Fieldnotes: Ethnodocumentary film equipment


Frequent readers know that I've been working on a ethnodocumentary film about disabilities in Japan. I spent three weeks over winter shooting and I'm going back again next week to shoot some more. I've already gotten a rough cut of one film (on mental illness) done, which I've been screening to a limited audience.

I shot the footage using two cameras, the Canon XL-H1 and the Sony HDR-HC1. Both are HDV or high-definition DV camcorders, shooting in 1080i. The images from both of them are simply stellar. The Canon has a much better lens, better sensor, better on-board sound, XLR jacks, etc. but the Sony can be taken to places where the shoulder-mounted larger camera is too indiscreet.

I'll be taking the same rig back to Japan. Here is my modified equipment list, you can compare to what I brought last time to see that very little has changed.

  • HDV Equipment:
    • Canon XL-H1 camcorder (primary)
    • Sony HDR-HC1 camcorder (secondary)
    • Tons of Mini-DV cassettes
    • Batteries, battery chargers, cables, etc.
  • Sound Equipment
    • Sennheiser ME66 shotgun mike
    • Sennheiser ME64 cardioid mike
    • Sony UWP wireless mike (lavalier)
    • Edirol R-09 (to be bought in Japan) for dual-system sound
    • Sennheiser HD-280 monitoring headphones
    • Beachtek XLR adapter (for Sony)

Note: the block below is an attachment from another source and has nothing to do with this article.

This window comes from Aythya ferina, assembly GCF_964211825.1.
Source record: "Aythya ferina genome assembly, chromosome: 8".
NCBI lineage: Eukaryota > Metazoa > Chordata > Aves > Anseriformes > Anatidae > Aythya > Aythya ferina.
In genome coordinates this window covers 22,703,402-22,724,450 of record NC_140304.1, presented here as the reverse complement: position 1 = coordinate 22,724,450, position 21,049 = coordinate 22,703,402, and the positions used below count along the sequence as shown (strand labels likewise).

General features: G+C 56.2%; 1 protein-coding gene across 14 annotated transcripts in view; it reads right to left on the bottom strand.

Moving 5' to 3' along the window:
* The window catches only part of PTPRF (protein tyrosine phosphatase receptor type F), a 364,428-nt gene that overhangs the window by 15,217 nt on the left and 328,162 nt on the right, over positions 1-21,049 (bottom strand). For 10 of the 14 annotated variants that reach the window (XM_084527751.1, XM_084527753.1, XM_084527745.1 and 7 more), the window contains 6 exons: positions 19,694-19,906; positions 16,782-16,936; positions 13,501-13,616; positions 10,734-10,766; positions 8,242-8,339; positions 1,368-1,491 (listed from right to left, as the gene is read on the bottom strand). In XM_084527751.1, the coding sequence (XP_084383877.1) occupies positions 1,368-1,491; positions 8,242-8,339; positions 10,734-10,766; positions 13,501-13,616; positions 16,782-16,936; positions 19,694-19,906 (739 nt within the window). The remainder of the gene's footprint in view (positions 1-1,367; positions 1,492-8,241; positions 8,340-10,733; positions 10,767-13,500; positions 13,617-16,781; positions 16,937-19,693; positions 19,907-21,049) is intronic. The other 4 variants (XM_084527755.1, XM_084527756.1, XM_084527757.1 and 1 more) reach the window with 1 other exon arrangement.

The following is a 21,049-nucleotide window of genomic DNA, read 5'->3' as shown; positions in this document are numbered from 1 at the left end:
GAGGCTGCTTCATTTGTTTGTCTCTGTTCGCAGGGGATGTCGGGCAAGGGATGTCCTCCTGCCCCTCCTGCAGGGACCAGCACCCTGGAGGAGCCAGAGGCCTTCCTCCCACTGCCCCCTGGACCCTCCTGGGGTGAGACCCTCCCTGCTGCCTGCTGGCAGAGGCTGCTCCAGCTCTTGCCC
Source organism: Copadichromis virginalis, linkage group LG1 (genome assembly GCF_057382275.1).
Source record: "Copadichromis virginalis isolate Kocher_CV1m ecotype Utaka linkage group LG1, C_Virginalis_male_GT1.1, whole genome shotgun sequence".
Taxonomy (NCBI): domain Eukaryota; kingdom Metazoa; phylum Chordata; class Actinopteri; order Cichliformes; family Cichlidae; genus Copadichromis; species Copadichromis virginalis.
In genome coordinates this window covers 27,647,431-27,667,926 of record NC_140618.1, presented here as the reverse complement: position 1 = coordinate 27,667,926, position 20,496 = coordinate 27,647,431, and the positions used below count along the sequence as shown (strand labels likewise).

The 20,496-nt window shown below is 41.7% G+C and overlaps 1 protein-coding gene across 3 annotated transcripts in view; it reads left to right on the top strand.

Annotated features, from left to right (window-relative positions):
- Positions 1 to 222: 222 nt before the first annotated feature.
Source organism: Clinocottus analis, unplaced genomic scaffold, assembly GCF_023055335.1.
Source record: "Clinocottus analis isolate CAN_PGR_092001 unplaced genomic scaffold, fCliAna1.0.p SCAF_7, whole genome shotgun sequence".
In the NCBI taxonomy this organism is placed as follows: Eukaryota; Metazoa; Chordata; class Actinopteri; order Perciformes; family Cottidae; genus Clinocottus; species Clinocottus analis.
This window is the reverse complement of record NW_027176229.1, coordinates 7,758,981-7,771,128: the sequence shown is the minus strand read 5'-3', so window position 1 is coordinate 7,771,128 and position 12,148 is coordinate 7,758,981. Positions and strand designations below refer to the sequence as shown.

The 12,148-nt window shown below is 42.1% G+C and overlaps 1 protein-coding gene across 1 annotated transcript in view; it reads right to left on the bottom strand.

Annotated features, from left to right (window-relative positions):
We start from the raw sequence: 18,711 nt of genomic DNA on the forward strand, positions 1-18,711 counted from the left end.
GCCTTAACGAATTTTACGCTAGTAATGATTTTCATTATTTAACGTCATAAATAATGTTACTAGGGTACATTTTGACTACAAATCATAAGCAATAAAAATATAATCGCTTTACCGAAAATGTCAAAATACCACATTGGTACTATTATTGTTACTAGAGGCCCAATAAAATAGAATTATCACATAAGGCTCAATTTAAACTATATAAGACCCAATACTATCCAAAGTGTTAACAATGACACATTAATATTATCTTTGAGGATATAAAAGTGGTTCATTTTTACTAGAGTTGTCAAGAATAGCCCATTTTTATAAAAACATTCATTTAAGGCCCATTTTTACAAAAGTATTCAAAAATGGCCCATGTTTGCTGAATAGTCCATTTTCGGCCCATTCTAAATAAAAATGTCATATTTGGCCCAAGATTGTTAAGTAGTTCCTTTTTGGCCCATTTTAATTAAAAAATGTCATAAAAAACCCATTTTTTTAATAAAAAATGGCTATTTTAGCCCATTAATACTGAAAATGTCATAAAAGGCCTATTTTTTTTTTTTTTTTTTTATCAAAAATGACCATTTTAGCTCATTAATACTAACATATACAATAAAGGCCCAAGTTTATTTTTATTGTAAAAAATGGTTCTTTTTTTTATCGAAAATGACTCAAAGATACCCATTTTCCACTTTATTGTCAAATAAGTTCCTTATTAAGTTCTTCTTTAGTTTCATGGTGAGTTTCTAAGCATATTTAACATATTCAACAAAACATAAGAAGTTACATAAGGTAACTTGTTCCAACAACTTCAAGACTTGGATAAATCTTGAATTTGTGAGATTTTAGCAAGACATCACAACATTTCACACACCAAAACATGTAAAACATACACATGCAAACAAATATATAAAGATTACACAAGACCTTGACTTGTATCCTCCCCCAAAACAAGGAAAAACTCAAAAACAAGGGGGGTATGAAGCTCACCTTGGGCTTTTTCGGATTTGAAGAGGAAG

• RODE shotgun microphone mount (for Sony) w/ cheapo L-bracket
    • iPod 3G 40 gigs (for the 'tunes)
    • 1.5' and 10' XLR cables, misc cables for the wireless system, etc.
  • Velbon Cargmagne Tripod w/ Gitzo 503 video head
  • Apple PowerBook G4 / 15"
  • Leica M7 with Zeiss 35mm f/2 Biogon (100 speed B&W film)

The main difference is with my sound equipment. I returned the Sennheiser wireless because I had two failures (one prior to the field and one in the field) and don't trust them anymore. I'll blog about it separately, but I'm switching to the Sony UWP system. It's a little cheaper and I'm not sure if it's better, but maybe it won't break as easily.

The other change is that -- where possible -- I'd like to have have dual-system sound. The Sony HDR has noisy preamps and when I switch the Canon XL-H1 to 4-channel sound, the quality goes down. So if I want to record more than 2-channels, I really need to use an external system. The Edirol R-09 seems to have a few more features than the MicroTrack 24/96 (which was my next choice) -- but it was the replaceable AA batteries and internal mike that were the swing vote. The R-09 isn't readily available in the USA, so I'm hoping to be able to buy it in Japan.

One primary consideration for me that few other filmmakers have is that I have no crew. Last winter, I had an assistant for the Hokkaido section, but she won't be available this time around. So I need a setup that one person can handle, and the above list -- while seeming a lot -- is much less than what a full documentary film crew would carry.

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This page contains a single entry by Karen Nakamura published on May 23, 2006 11:46 PM.

Info: Cloning your laptop hard drive was the previous entry in this blog.

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